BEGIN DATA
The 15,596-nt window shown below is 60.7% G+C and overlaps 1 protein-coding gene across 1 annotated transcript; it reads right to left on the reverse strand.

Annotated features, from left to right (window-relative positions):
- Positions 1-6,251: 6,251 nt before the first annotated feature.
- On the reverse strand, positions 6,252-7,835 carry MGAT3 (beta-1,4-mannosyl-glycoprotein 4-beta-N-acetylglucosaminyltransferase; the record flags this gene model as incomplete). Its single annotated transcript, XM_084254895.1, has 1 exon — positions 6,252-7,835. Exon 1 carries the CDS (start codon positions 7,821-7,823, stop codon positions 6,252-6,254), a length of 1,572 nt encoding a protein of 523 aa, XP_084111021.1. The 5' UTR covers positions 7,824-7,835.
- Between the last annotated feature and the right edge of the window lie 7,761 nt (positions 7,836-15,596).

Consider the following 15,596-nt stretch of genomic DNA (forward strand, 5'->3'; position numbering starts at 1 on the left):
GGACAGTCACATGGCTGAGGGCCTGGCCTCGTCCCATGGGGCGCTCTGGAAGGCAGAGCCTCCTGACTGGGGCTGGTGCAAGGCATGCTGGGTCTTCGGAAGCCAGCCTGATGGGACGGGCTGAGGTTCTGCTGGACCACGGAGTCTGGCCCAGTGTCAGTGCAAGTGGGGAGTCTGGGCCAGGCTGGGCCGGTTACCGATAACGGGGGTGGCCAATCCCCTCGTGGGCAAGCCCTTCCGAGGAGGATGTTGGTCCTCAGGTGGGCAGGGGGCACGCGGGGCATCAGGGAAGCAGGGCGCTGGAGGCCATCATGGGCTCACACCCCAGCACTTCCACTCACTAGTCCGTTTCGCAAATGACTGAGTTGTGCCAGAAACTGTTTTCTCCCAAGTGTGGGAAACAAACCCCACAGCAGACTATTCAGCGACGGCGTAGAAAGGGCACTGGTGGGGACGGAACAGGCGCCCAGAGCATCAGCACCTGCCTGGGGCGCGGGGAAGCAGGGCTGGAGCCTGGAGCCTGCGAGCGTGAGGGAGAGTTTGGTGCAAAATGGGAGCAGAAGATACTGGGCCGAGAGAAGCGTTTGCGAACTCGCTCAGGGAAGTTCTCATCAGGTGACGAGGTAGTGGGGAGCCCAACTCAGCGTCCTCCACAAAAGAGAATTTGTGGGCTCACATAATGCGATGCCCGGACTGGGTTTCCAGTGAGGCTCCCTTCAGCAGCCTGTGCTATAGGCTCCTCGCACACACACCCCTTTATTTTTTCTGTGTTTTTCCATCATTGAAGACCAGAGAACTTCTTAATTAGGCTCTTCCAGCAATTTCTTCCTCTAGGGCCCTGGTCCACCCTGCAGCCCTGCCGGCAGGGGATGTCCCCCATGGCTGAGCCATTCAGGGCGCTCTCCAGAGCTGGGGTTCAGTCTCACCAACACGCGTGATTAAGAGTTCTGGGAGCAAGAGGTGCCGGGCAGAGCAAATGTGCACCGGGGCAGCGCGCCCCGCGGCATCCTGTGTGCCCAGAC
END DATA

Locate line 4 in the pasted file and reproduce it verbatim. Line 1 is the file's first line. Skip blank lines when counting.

- On the reverse strand, positions 6,252-7,835 carry MGAT3 (beta-1,4-mannosyl-glycoprotein 4-beta-N-acetylglucosaminyltransferase; the record flags this gene model as incomplete). Its single annotated transcript, XM_084254895.1, has 1 exon — positions 6,252-7,835. Exon 1 carries the CDS (start codon positions 7,821-7,823, stop codon positions 6,252-6,254), a length of 1,572 nt encoding a protein of 523 aa, XP_084111021.1. The 5' UTR covers positions 7,824-7,835.